Could this be any less relevant? This is for the previous generation iPhone, the new ones illegibly can't be broken in the same manner, so good for the FBI, they have a secret way of breaking into a phone that's already old news. Hey terrorist, stop using the iPhone 5c is all they're saying with this.
     
  9. Squid Surprise

    Squid Surprise TS Guru Posts: 861   +272

    Apple still officially supports the 5C though... so I can see why they'd want to patch the exploit... since the exploit almost certainly involved nand shadowing, however, it's not like the average joe can hack in... so this is basically a whole hullabaloo for nothing.
     
  10. cliffordcooley

    cliffordcooley TS Guardian Fighter Posts: 8,551   +2,894

    Right and continually using the unlock in other cases doesn't keep that door closed. That's like saying just because I have authorization to search one house we might as well search all of them on the block. And it is a bit late now for the FBI to suggest they have not used the unlock outside of the San Bernardino case.
     
  11. Skidmarksdeluxe

    Skidmarksdeluxe TS Evangelist Posts: 6,476   +2,034

    That's probably because they badly wasted the taxpayers money to have it unlocked when they could've muscled and coerced some reasonably competent high school hacker kid to do the same thing for free.
     
  12. Trillionsin

    Trillionsin TS Evangelist Posts: 1,315   +133

    ...what?! What my point was, is if they are lying about being able to unlock phones, but offer to unlock phones for state police officials, then wont they be found out? Either I'm an ***** and dont understand your reply, or you didnt get my point. I didnt mean literally "bust" them, I just mean like, "found out," or that their lie would be compromised.
     
  13. dwolfer

    dwolfer TS Rookie

    Anybody following the regular news outlets already knows how the FBI broke into the Apple phone used in San Bernadino. The stopped suing Apple the second and Israeli company said it could break it. Guess what, it took less than one week from the time the FBI hired this company to break into it before they succeeded. So any of you who really believe your phones are secure, you obviously are putting way more trust in the manufacturers abilities than you should. There is no such thing as an unbreakable technology. If you think there is, I want to talk to you about purchasing an igloo in the middle of Death Valley.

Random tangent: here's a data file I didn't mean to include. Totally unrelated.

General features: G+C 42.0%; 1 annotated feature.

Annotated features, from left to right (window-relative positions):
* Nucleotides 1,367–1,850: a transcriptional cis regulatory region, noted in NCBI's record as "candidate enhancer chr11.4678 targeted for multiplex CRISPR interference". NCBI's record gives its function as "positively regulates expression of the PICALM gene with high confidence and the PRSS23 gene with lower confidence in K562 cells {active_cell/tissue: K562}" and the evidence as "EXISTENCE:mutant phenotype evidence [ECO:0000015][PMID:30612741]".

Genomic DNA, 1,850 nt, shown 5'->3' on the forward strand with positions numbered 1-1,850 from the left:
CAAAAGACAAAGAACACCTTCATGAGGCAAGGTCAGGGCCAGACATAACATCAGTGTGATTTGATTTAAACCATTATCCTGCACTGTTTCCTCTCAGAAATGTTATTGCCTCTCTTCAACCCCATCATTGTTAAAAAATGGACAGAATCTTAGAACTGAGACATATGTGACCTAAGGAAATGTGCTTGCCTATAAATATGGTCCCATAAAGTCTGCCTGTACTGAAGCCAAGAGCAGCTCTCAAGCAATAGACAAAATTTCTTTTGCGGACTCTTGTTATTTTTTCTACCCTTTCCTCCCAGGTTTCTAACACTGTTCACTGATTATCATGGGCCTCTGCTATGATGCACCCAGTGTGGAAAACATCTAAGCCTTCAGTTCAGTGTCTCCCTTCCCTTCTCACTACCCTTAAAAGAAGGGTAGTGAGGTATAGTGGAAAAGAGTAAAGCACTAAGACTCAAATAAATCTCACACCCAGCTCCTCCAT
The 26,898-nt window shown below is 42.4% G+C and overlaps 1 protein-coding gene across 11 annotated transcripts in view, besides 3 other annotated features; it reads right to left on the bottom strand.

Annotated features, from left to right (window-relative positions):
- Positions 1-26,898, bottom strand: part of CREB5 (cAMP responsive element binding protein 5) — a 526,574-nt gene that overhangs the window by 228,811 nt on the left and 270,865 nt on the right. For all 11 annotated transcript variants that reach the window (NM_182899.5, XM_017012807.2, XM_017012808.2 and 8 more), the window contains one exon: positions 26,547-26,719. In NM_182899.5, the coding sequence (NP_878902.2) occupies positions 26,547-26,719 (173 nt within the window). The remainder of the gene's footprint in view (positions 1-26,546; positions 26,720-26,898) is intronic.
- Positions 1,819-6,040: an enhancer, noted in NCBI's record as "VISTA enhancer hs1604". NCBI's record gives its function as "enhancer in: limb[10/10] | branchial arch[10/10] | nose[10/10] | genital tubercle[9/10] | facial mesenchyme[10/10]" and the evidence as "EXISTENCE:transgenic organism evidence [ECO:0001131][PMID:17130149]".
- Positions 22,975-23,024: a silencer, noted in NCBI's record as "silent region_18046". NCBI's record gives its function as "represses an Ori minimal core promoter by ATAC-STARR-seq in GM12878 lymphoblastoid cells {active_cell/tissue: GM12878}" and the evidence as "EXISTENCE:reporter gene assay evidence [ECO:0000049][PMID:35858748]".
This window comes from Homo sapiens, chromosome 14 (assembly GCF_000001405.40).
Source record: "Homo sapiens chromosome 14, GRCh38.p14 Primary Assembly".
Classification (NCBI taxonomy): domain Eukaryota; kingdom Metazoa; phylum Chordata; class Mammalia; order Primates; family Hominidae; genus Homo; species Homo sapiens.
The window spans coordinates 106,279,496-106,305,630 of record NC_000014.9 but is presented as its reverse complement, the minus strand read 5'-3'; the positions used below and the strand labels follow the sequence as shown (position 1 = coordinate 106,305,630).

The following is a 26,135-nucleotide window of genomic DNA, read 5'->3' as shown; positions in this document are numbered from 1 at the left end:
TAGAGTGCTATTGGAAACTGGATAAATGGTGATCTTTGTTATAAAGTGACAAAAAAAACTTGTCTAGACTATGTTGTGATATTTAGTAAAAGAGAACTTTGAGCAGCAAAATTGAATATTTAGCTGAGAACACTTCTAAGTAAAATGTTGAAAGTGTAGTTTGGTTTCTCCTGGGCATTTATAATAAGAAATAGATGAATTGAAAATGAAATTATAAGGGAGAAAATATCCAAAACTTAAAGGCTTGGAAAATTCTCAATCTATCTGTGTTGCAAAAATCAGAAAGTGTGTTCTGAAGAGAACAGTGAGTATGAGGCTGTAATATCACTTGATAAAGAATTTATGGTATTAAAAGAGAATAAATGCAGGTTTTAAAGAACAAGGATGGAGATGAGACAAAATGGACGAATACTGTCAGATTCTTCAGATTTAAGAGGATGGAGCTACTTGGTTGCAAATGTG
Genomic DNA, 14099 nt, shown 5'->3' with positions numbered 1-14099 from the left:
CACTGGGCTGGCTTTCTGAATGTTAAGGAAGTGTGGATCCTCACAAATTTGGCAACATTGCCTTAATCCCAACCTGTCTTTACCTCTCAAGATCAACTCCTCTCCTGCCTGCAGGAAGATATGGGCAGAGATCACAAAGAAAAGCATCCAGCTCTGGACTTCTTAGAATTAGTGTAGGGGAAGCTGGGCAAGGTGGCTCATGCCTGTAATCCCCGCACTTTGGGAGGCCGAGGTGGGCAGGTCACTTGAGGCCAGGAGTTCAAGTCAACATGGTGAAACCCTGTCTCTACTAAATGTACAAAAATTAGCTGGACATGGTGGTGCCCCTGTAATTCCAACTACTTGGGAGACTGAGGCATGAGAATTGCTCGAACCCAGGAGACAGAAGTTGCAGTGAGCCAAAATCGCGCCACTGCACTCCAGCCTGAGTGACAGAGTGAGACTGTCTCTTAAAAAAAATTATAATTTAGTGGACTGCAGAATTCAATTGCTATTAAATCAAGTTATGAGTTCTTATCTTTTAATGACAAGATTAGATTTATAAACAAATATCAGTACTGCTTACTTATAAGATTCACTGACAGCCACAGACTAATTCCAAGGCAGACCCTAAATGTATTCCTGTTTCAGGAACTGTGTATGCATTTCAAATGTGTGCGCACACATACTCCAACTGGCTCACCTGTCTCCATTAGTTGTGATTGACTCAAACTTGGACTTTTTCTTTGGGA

14. cliffordcooley

    cliffordcooley TS Guardian Fighter Posts: 8,551   +2,894

    Really! I bet you couldn't give Apple the specifics they would need to know in order to patch the vulnerability. But yet you have read all the news outlets and know exactly how it was done. There is quite a bit more to a vulnerability than simply labeling it a vulnerability.
     
  15. roberthi

    roberthi TS Enthusiast Posts: 79   +11

    Ah...but this would be called industrial espionage by the FBI. It's completely fine and legal for them to break the rules, because they're above the law. Bet you didn't know.
     
  16. Squid Surprise

    Squid Surprise TS Guru Posts: 861   +272

    They already said the vulnerability didn't exist in any iPhone newer than (and including) the iPhone 6... Since this is when Apple introduced secure enclave, it's a reasonable assumption that they used nand shadowing - this has all but been confirmed from various reports you can read online..

    Here's one...

    http://www.networkworld.com/article...ow-that-fbi-could-use-it-to-crack-iphone.html

    Obviously, they'll never admit to it... but this is the most likely method - and as it involves physically removing the nand chip and replacing it over and over (to achieve unlimited passcode attempts), this won't be something that the "average joe" ever attempts...
     
  17. cliffordcooley

    cliffordcooley TS Guardian Fighter Posts: 8,551   +2,894

    Yeah I knew I had read that. But then without knowing exactly what the vulnerability is, you can't say that can you.
     
  18. Squid Surprise

    Squid Surprise TS Guru Posts: 861   +272

  19. cliffordcooley

    cliffordcooley TS Guardian Fighter Posts: 8,551   +2,894

    I'll choose to call that a lie until I read a confirming second opinion from Apple. Lets not forget the FBI will do anything to keep this vulnerability alive, even if that means they have to lie about the range of devices effected.
     
  20. Squid Surprise

    Squid Surprise TS Guru Posts: 861   +272

    Yeah, but since it was nand shadowing, it looks like this time they might actually be telling the truth... this doesn't mean that they don't have OTHER vulnerabilities lying around...